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Digital disruption: STEM graduates and more regulation not the (only) answer

The Grattan Institute’s Jim Minifie writes in The Conversation (16.6.16) about a Productivity Commission report looking at the effect of digital disruption upon the Australian economy, and which argues that governments need to ‘get out of the way’ in more cases so that innovation can thrive in a transitioning economy.

‘A complacent government could easily adopt a wait-and-see approach when it comes to the effects of technology on our economy, but a report from the Productivity Commissionadvocates what governments need to do to confront digital disruption – get out of its way.

‘Nobody would mistake the Productivity Commission program for that of a central planner – and just as well. If today’s technologies do lead to a fourth industrial revolution as transformative as the steam, electric and information technology revolutions before it, much of the work will be done outside government.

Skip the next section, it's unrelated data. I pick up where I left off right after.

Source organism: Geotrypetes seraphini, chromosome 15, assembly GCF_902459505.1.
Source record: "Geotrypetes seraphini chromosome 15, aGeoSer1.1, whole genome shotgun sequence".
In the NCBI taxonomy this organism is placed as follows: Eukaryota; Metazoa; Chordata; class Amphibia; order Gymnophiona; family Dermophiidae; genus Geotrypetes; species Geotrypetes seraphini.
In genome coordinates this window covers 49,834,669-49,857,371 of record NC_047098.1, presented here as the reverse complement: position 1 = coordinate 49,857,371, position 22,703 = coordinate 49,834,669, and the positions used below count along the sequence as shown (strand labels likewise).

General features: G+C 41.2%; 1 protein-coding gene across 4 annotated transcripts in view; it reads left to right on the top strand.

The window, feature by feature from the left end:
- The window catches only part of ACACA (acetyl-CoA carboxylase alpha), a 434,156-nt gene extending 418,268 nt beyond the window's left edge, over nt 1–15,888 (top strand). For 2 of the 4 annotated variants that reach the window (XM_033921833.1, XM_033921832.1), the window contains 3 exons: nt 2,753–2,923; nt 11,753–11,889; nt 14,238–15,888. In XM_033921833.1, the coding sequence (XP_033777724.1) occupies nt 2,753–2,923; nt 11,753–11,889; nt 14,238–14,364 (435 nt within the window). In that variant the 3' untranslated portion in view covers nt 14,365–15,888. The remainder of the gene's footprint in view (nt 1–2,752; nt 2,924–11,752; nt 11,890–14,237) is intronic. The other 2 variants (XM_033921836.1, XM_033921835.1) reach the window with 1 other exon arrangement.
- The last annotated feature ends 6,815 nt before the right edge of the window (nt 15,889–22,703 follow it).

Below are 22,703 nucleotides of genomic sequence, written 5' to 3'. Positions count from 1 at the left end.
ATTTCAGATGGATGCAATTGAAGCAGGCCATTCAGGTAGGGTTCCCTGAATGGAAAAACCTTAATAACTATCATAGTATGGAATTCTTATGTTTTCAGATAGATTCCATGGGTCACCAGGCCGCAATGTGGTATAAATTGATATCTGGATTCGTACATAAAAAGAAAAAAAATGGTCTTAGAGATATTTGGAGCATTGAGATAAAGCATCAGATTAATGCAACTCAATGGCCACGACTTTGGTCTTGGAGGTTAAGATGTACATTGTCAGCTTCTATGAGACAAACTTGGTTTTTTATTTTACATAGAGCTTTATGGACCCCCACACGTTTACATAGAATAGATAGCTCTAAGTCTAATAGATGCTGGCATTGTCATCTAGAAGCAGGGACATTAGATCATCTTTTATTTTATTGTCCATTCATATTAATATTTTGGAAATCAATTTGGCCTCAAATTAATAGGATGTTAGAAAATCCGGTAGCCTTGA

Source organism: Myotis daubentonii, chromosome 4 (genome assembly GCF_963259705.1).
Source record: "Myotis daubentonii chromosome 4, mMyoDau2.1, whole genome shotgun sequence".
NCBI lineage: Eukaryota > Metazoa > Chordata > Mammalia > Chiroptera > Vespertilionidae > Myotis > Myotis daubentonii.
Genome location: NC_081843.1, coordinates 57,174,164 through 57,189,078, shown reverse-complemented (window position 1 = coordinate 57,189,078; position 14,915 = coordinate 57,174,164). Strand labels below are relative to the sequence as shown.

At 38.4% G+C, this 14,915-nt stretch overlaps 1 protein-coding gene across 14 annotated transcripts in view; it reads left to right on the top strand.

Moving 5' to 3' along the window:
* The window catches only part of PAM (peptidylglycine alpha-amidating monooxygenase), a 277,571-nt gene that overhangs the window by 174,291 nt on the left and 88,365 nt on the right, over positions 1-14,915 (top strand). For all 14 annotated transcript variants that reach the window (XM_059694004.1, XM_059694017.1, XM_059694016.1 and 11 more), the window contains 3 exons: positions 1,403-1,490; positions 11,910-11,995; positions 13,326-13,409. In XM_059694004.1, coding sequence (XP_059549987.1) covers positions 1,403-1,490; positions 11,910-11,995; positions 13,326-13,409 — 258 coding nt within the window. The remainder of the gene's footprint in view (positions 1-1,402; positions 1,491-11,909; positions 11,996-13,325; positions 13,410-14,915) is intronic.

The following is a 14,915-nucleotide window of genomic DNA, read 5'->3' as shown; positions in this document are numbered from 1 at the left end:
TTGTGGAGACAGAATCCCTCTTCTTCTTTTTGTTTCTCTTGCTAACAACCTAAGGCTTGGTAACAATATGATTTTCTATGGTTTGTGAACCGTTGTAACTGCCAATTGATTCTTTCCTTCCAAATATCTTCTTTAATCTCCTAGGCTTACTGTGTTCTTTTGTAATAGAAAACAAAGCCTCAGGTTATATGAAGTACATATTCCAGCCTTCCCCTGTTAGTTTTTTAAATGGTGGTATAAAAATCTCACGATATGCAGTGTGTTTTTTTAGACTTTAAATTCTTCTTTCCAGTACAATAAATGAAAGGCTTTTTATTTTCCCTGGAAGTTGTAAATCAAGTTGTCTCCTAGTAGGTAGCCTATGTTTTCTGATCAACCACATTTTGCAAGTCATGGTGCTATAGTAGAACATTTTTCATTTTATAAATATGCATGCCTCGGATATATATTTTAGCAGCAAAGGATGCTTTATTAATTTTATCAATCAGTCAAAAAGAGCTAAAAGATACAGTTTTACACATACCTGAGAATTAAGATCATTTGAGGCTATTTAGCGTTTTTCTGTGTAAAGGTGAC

‘The report reviews how technology changes are affecting firms and markets, work and incomes. It contradicts some of the solutions already touted by politicians, such as the emphasis on STEM (science, technology, engineering and mathematics education) graduates and throwing lifelines to struggling firms or industries.

‘It argues that government should remove regulatory barriers to the spread of innovation. Its recommendations are generally sound, but it fails to provide solutions for privacy and ownership of data in the digital economy.’

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